Written by Jakub Balhar, Chair of the Zowe Technical Steering Committee and Principal Product Owner at Broadcom
This post originally ran on the Zowe Medium site. Click here for more Zowe content.
As the current security landscape becomes increasingly competitive, the tactics of those who seek to compromise security systems for their financial or political gain also become increasingly advanced. The response, naturally, is for companies to perpetually adapt their strategies to respond to the current threats. The z/OS platform, which manages a wide range of resources, such as financial transaction data, user accounts, and other internal business information, is a prime target for hackers to seek out weak points in security systems through which these types of sensitive information could be leaked.
Zowe, a flagship project of the Open Mainframe Project, is the gateway to z/OS from the distributed computing world. As such, the design of Zowe is built on the paramount principle of ensuring that the inherited security of z/OS and the mainframe platform will not be compromised by its usage at any point, including its usage across distributed networks. To reflect this guiding principle Zowe adheres to regulations, follows the best cybersecurity practices, and intends to track and adopt any new and relevant developments.
One such measure of adhering to this principle is the role of the Zowe Technical Steering Committee, the governing body for the Zowe project, which conducts weekly Security Working Group meetings of security champions from each squad. The main goal of these meetings is to understand the project’s current security posture, and look for ways to improve it in the future. The working group also oversees the preparation of policies related to security, and owns all processes relevant to system vulnerabilities.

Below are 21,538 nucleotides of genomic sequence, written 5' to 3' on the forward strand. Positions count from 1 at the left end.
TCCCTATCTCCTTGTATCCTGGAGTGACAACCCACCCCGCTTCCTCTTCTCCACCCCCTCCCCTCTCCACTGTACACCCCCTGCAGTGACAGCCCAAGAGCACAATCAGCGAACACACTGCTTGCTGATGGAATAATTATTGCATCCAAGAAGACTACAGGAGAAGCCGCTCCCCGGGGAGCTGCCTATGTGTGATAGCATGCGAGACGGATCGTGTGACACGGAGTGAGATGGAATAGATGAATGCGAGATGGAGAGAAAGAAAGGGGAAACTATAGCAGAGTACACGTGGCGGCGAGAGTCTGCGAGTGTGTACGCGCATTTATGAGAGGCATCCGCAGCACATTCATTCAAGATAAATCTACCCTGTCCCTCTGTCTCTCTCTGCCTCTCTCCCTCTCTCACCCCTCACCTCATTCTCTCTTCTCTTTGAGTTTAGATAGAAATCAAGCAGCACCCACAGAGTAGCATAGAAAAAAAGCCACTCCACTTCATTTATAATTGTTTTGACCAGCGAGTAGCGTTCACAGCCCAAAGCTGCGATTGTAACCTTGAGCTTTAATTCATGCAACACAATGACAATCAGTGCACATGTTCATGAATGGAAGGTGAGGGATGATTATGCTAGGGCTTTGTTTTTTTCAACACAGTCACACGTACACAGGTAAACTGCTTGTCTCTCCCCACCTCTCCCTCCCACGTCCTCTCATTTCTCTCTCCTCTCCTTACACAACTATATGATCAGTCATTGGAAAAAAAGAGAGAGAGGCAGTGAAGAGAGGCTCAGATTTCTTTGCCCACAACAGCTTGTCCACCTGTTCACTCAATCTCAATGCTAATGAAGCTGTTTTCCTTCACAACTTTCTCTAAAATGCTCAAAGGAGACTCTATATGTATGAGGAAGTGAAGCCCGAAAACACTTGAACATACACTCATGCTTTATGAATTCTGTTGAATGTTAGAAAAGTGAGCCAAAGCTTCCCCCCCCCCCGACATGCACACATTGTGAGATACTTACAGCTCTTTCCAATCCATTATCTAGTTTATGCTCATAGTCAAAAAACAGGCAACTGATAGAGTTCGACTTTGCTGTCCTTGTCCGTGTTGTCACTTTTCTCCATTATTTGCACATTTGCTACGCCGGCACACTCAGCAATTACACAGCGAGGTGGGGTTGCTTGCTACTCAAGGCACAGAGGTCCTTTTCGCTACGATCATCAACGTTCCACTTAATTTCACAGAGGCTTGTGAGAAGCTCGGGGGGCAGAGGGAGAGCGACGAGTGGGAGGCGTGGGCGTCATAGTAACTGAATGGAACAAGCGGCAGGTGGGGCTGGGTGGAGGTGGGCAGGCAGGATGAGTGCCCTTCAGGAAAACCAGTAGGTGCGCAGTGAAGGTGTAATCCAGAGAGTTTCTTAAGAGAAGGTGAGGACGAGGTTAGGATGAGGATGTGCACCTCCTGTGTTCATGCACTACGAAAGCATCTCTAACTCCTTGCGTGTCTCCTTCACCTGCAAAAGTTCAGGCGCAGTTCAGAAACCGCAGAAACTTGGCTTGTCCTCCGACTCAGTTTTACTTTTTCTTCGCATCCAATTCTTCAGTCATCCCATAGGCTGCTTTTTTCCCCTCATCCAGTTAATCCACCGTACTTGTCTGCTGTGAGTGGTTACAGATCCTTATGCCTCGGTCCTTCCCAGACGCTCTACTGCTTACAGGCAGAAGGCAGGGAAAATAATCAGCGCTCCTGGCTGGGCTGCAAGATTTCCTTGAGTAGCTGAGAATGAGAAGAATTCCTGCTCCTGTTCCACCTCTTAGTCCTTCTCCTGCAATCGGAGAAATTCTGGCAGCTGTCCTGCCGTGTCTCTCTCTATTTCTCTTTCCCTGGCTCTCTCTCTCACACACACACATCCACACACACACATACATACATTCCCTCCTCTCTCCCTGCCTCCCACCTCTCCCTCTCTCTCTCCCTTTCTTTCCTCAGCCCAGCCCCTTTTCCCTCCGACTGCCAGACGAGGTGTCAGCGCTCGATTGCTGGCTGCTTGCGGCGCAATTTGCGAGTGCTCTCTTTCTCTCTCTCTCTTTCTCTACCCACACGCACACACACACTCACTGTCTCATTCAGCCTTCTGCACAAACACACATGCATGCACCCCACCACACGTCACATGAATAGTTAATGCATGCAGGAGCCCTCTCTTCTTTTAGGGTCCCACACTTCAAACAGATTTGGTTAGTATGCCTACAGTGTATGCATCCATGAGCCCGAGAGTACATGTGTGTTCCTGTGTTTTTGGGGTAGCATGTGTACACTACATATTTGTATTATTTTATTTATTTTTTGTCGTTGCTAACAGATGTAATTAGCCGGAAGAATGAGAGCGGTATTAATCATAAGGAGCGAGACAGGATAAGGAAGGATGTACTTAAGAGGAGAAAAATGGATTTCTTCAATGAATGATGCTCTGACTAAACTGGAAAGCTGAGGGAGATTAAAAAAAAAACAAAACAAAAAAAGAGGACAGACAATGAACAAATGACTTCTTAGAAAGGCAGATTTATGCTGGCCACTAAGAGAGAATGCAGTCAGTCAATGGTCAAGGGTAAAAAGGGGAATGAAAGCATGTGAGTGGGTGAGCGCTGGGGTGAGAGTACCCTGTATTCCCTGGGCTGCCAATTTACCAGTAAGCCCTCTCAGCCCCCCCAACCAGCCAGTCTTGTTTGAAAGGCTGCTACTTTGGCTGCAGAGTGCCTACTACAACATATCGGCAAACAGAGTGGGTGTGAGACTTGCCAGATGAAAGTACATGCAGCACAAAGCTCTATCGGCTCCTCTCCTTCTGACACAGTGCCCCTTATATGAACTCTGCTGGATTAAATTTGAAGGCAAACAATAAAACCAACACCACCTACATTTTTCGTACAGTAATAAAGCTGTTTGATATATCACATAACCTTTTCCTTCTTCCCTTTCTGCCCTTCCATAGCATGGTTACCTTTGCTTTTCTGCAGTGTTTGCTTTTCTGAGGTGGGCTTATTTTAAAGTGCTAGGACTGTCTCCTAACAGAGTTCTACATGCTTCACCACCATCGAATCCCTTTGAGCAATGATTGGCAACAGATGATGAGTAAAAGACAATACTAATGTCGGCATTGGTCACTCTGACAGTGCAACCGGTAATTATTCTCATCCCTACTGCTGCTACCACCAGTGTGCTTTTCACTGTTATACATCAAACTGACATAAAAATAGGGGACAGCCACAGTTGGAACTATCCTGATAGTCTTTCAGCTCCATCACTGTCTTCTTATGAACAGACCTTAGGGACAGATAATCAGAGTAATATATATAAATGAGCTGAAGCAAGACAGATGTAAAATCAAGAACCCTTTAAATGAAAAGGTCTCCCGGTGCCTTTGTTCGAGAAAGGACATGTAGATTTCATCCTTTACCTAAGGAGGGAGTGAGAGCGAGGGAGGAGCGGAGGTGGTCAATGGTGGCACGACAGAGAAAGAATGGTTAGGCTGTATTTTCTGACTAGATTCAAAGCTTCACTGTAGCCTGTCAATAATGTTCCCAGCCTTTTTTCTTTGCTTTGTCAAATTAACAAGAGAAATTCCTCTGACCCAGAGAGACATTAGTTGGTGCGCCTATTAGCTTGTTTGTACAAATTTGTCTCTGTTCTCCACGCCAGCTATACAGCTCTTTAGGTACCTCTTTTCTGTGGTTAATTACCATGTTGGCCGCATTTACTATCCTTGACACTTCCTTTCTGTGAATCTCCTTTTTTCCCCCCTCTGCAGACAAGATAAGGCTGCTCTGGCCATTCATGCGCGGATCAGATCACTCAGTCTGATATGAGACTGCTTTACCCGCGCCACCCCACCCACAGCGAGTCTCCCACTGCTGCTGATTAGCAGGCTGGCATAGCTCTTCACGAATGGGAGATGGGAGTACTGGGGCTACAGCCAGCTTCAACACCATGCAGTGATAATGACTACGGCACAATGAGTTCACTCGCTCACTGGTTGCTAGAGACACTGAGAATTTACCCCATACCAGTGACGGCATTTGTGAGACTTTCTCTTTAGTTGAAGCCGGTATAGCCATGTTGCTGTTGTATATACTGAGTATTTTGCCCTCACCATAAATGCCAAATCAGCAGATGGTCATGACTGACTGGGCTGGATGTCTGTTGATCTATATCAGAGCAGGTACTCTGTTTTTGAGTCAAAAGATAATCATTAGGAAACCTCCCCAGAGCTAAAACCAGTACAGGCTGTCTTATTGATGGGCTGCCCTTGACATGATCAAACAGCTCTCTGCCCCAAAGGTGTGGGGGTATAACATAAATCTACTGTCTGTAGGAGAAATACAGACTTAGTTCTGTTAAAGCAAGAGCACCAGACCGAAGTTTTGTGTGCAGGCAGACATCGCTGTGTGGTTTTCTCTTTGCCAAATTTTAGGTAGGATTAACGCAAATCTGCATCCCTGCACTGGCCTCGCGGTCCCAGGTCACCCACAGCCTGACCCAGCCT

One of the overarching principles in ensuring the highest standard of security is fostering the “shift-left” strategy, whereby security considerations are central to the entire development approach. The integration of Security across DevOps is known as DevSecOps. If we can not prove that our process is good, then why should anyone believe in the results we produce?
Zowe’s policies lay the foundation upon which everyone involved in the project works. Well established policies underscore the importance of security, and define the expectations placed on all contributors to the project. The key requirements of policies followed by Zowe come from the Linux Foundation and the Open Mainframe Project. Additionally, the Technical Steering Committee closely follows policy developments such as U.S. President Joe Biden’s Executive Order on Cybersecurity, and takes measures to ensure that the Zowe project conforms to these requirements.
The Linux Foundation requires Zowe project to:
- Publish Software Bill of Materials (SBOM)
- Publish Third-party Statement (TPSR) — Statement about all the products and packages that are used within the project.
- Regularly analyze code with tools for static analysis
- Regularly verify running applications with tools for dynamic analysis
- Regularly conduct external security audits
Additionally, the Open Mainframe Project requires Zowe project to:
- Fulfil the criteria for Core Infrastructure Initiative (CII) badge
The Zowe project follows developments in the security of Open Source Software by closely observing and interacting with the Open Source Security Foundation (Open SSF). The Open SSF working groups prepare guidelines on the best ways of securing Open Source Software, investigating what tooling is available, addressing how to responsibly perform full disclosure, as well as looking into other vital topics.
When exploring the issue of what constitutes secure development in the Zowe project, it helps to consider some fundamental questions: How can one trust a product/solution like Zowe if the process that is used to deliver the code itself cannot be trusted? How does Zowe ensure that the contributions are safe and conform to the quality requirements established by the Zowe project? Considering that supply chain vulnerabilities introduce problems outside of a contributor’s direct control, what can the Zowe project do to mitigate security vulnerabilities within its dependencies?
Let’s take a closer look at what is behind these questions to bring us closer to some answers.
Contributions to Zowe